McClellan and 400

Posted by Mike Merritt in Politics on

The big story of the day is former White House Press Secretary Scott McClellan’s new book blasting the Bush administration, but first, a personal announcement.

When I logged on to the blog control panel, the dashboard was nice enough to inform me I have 400 entries on this blog, and this makes number 401!  Not a huge milestone given that there’s other bloggers who spend whole days doing this kind of thing, but I’m happy with it.

Now on to McClellan.  The reaction to his book, which accuses the administration, among other things, of propagandizing and lying to the American people about the war, has provoked some surprising and not-so-surprising comments.

Joe Gandelman over at TMV says it as good as I can:

The White House has now responded to former White House press secretary Scott McClellan’s memoir that’s critical of President George Bush, the White House, Karl Rove — and the news media — by using the typical phrase employers use to try and discredit employees who step foward with complaints: he’s a disguntled employee.

In addition to disgruntled, some are using the “those are left-wing arguments” on him, such as the master of spin himself, Karl Rove.

I sent an email to Andrew Sullivan earlier on a post he made linking to a National Review Article that calls McClellan a Hamas apologist.  Though I’m actually no longer sure why I responded to that specifically, since my comment was more general, I expressed why I thought most Bush administration appointees wait until after they leave to say anything bad about the administration:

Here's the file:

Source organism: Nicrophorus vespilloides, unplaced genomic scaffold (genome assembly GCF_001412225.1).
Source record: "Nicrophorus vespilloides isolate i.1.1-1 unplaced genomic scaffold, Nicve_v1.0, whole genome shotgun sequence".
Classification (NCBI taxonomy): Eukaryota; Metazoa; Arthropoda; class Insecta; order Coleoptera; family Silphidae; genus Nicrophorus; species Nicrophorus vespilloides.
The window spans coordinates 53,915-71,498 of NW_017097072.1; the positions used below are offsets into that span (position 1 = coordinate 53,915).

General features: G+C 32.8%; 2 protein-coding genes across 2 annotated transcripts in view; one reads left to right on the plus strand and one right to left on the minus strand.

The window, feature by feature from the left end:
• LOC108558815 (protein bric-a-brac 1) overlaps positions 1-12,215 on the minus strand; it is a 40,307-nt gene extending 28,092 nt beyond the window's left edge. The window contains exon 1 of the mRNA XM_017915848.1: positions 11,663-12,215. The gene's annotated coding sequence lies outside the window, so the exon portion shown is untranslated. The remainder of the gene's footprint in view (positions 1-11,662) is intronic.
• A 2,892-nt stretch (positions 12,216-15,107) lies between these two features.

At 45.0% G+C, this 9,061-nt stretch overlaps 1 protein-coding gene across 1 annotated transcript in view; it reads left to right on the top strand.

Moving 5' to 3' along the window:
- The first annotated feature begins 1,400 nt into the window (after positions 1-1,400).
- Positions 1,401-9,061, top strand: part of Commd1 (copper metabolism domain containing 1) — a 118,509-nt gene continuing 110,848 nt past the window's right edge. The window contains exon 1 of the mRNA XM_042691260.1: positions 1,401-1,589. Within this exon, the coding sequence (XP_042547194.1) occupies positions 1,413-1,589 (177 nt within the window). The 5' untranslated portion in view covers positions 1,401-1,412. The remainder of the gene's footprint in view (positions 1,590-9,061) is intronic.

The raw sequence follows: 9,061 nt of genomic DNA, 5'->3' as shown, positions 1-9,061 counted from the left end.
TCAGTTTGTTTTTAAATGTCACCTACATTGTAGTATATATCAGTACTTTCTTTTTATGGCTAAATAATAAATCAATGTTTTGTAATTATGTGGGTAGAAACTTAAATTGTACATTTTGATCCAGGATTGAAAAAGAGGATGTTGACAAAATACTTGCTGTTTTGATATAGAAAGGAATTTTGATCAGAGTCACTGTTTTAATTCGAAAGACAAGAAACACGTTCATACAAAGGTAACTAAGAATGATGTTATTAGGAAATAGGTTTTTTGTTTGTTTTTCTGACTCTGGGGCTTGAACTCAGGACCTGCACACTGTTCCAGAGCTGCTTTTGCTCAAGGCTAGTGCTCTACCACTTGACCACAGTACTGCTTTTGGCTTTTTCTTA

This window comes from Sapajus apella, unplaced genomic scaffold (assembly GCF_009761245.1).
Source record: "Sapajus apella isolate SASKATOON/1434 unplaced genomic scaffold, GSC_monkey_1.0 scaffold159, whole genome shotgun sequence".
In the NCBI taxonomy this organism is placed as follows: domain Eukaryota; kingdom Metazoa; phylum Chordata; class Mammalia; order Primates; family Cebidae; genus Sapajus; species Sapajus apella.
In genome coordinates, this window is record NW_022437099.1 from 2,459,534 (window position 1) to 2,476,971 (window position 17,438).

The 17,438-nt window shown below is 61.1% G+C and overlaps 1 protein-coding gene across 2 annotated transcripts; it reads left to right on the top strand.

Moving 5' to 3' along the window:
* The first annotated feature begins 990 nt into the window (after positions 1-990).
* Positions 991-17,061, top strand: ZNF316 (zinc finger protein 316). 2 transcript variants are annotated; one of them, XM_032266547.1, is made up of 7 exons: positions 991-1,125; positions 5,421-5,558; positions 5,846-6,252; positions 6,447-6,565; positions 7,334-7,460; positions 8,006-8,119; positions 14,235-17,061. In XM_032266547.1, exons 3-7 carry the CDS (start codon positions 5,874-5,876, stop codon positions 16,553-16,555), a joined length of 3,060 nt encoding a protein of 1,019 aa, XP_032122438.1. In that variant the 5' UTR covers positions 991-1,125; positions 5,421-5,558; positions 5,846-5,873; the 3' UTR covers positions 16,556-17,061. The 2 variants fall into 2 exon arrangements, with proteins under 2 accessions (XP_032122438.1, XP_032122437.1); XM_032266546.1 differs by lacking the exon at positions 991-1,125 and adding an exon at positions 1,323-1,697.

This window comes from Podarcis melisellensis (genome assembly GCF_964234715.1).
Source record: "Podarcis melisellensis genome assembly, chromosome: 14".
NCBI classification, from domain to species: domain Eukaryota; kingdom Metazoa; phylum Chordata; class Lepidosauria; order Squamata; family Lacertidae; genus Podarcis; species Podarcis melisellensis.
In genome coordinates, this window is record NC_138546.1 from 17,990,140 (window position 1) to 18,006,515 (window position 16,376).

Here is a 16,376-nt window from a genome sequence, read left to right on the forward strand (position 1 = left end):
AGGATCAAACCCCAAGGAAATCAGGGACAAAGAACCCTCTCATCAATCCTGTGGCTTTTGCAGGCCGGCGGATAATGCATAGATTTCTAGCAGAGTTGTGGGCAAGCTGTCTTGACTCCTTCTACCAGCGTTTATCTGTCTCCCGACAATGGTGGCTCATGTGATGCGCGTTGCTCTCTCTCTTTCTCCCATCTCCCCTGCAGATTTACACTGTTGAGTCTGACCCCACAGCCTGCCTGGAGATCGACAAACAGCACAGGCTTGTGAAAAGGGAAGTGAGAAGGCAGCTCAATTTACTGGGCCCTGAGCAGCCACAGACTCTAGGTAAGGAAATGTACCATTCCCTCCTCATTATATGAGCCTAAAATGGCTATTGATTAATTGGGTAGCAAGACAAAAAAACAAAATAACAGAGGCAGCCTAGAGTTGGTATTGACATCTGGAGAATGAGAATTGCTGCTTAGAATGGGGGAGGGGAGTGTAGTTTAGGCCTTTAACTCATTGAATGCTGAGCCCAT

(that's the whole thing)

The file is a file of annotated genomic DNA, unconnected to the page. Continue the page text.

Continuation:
I think the article underlines to a great extent why we only hear former Bush loyalists tell how they really feel after they’ve left the administration, and it’s something I think most people already know.  If you’re not following the administration line to the T, you’re a liability.  Just look at Colin Powell’s tenure as Secretary of State, fraught with battles against other departments.  Now look at how that turned out for Powell.  Under those circumstances, it’s not unreasonable that McClellan would keep his mouth shut.  He was afraid of losing his job!

I think we’re going to see more Scott McClellans after the end of the Bush administration.  Top administration officials will be ready to prepare their own memoirs, and the truth will come out about how these past eight years have been on the inside.  I think a lot of people already know a lot of the words that are coming to a memoir near you: secretive, inept, unorganized, unprepared, propoganda, and several more choice colorful words.

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Dymersion » Blog Archive » A McClellan Brief

[…] looking toward those three stories, anyway.  My thoughts on McClellan’s book are here.  And that’s my final entry on the McClellan book.  […]